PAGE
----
State-building: Violence, Fragile Alliances & Cycles of Revolution
I started writing about this a year prior to the 2021 military coup, having travelled south from Shan State to Loikaw, and then on to Nay Pyi Taw. I passed through Moebye and Pekhon, at the time peaceful settlements not far from the tourist hotspots of Inle Lake. In the aftermath of the coup, these areas have seen tens of thousands of people fleeing due to fighting between the Sit-Tat and newly formed anti-junta groups called Peoples Defence Forces (PDF). The state capital of Loikaw was hit by junta airstrikes in January 2021, causing nearly half of the population to desert the city.
I returned to photographs I took during my visit to the museum as a means to explore the bewildering slippages between indifference, trauma, violence and processes of forgetting, now ever more present amidst renewed armed conflict in the lowlands of the country. While fighting has continued since independence, many EAOs involved in these long-standing armed struggles were often considered — both by significant portions of international community and many Bamar alike — as peripheral to Myanmar’s future. They were often cast as groups that would be defeated by a stronger Burmese force or wither away in the face of financial incentives. Perhaps more significantly, the international community and much of the country’s population seemed to be largely unaware of the ongoing realities of these insurgencies, for example often saying that groups reporting human rights abuses were exaggerating the scale of conflict in the borderlands.
Yet, in ways far more significant than after the uprisings of 1988, the EAOs have become a central element in a coalition of forces aiming to overthrow the junta. Several of them, in fact, never stopped fighting since the 1950s (not long after independence) in what is often called the world’s longest ongoing civil war. How these ongoing conflicts were largely ignored as then US President Obama welcomed a semblance of democracy to Myanmar, or as urban Bamars in most parts of the country forgot about their EOA allies from the anti-juntademonstrations of 1988 is a critical piece of this puzzle of forgetfulness and indifference. As large groups of youth flee once again to the jungles to train with these established EAOs — as in 1988, but in far greater numbers — questioning the erasures contributing to such outcomes seems essential to Myanmar’s future.
Through promoting acts of forgetting the ‘others’ who have shaped present-day Burma, whether through exclusion or incorporation, the military have long managed to monopolise a narrative of an ethnic (Bamar) and religious (Buddhist) nation. In the aftermath of the coup in 2021, such a national identity is being challenged at a scale unseen since the years of civil war following independence.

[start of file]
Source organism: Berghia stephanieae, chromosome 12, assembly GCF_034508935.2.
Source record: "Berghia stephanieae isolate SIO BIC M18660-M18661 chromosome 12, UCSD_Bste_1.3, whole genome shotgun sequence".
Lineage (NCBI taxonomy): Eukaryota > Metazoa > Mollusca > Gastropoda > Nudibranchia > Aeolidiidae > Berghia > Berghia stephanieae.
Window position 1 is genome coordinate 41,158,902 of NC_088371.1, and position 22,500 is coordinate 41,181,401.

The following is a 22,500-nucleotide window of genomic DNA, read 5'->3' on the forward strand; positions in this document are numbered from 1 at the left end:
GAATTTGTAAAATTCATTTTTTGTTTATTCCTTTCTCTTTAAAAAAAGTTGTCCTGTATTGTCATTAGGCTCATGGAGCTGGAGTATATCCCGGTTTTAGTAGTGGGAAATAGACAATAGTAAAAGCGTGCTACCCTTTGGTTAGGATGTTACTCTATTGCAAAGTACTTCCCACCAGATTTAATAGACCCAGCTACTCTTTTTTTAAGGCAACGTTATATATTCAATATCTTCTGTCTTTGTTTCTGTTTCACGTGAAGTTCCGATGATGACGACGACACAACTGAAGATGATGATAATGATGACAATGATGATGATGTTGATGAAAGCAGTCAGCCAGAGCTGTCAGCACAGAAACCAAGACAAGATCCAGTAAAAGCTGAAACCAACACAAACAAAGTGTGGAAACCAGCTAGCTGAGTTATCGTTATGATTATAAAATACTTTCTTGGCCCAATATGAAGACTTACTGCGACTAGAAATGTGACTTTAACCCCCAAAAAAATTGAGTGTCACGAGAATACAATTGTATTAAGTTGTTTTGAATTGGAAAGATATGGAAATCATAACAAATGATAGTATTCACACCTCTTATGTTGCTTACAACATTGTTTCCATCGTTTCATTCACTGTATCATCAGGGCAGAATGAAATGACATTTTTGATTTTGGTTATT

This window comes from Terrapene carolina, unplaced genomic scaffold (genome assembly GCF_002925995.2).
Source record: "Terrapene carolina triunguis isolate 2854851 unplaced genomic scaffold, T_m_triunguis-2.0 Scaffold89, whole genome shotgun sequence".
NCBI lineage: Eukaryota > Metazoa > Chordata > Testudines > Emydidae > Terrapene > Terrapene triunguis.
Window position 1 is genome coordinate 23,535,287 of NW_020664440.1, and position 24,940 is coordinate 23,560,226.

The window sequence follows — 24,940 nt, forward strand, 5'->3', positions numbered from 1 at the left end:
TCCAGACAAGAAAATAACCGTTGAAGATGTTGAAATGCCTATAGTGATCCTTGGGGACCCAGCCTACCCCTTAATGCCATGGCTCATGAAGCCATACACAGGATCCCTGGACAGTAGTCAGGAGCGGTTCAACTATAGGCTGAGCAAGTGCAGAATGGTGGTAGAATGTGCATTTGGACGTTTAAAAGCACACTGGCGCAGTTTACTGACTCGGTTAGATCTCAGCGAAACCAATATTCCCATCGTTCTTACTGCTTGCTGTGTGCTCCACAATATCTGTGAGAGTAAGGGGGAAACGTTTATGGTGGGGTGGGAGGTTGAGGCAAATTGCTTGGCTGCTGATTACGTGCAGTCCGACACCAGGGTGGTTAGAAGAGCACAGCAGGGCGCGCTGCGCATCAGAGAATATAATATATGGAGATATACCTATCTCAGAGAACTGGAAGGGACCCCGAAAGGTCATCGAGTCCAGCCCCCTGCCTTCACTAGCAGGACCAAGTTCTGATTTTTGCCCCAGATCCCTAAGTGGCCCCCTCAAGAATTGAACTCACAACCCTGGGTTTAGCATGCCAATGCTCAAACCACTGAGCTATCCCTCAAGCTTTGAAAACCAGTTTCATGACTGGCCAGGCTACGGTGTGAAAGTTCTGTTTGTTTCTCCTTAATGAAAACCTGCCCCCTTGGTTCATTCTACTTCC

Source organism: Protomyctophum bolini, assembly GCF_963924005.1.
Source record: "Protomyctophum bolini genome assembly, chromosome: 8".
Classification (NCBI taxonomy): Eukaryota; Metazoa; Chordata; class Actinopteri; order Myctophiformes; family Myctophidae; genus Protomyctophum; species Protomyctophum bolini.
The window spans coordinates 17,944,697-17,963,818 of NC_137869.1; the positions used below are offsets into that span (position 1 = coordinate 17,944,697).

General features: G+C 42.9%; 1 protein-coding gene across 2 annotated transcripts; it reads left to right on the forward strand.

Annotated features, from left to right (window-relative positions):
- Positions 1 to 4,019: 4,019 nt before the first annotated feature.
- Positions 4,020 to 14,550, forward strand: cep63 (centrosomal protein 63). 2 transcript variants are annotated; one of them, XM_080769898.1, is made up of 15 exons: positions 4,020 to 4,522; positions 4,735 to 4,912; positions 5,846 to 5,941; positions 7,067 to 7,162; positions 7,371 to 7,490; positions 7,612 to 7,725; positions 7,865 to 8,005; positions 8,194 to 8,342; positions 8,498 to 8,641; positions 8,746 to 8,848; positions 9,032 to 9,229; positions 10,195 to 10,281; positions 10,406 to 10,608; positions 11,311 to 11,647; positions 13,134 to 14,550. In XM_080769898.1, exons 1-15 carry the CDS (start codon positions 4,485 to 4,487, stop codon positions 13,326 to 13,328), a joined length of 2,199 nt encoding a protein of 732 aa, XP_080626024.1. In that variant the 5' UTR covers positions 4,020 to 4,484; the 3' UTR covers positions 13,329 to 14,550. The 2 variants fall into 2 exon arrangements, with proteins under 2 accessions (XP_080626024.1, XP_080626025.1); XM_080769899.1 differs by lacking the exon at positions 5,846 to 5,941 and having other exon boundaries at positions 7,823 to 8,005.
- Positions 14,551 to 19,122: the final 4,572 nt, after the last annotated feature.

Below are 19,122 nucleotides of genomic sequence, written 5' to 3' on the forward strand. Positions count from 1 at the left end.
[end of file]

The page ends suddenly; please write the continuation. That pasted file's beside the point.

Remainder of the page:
The Tatmadaw has been the most powerful institution in Burma since independence from British rule in 1948. It traces its origins to the anti-colonial revolutionary forces of the Burma Independence Army, perhaps most famously symbolised through the figure of Aung San, portrayed as the father of the Burmese nation. The Sit-Tat’s self-declared raison d’être has been to purge the country of ‘internal enemies’ to protect national sovereignty, and thus to prevent the disintegration of the union.
Photo 2: Reflection of portrait of Aung San in a display of the flag of the Burma Independence Army © Author (see information below); used with permission.
There has been limited, and at best partial, access to the Myanmar military and its archives for researchers (see Callahan 2003, Myoe 2009, Nakanishi 2013; Callahan acknowledged that her archival research, considered by many to be one of the most authoritative accounts of Tatmadaw history, is ‘at best a tentative attempt to understand the internal dynamics of a military’.). Accounts of the Tatmadaw written by Burmese authors, on the other hand, tend to focus on specific military battles rather than providing in-depth details on its inner workings. Such partial access has often led to portrayals of the Sit-Tat and its leaders as irrational, mystical and uniquely psychopathic. Despite its bold slogans such as those framing Nick Dunlop’s iconic ‘Brave New Burma’ — ‘Move, Shoot, Communicate’ and ‘Our Native Land is Fire and Manoeuvre’ — to paint a picture of a military ideology as part of some uniquely Burmese psyche fails to see the parallels between military institutions and forms of colonialist ethno-nationalism worldwide. I discuss this point in greater detail elsewhere, touching on the role of imperial museums worldwide as sites of ‘continued violence’, as recently described in Dan Hicks’ stellar The Brutish Museums.